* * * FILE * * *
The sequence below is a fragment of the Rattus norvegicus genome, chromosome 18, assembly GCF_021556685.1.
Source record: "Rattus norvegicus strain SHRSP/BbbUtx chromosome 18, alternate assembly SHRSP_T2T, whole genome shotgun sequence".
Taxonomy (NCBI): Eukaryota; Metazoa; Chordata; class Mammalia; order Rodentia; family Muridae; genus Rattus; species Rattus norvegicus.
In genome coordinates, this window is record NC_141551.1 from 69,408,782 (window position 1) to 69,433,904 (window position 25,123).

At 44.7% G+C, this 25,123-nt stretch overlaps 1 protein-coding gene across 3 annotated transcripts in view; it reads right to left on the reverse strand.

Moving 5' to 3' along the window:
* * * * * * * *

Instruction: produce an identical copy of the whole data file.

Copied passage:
The sequence below is a fragment of the Rattus norvegicus genome, chromosome 18, assembly GCF_021556685.1.
Source record: "Rattus norvegicus strain SHRSP/BbbUtx chromosome 18, alternate assembly SHRSP_T2T, whole genome shotgun sequence".
Taxonomy (NCBI): Eukaryota; Metazoa; Chordata; class Mammalia; order Rodentia; family Muridae; genus Rattus; species Rattus norvegicus.
In genome coordinates, this window is record NC_141551.1 from 69,408,782 (window position 1) to 69,433,904 (window position 25,123).

At 44.7% G+C, this 25,123-nt stretch overlaps 1 protein-coding gene across 3 annotated transcripts in view; it reads right to left on the reverse strand.

Moving 5' to 3' along the window: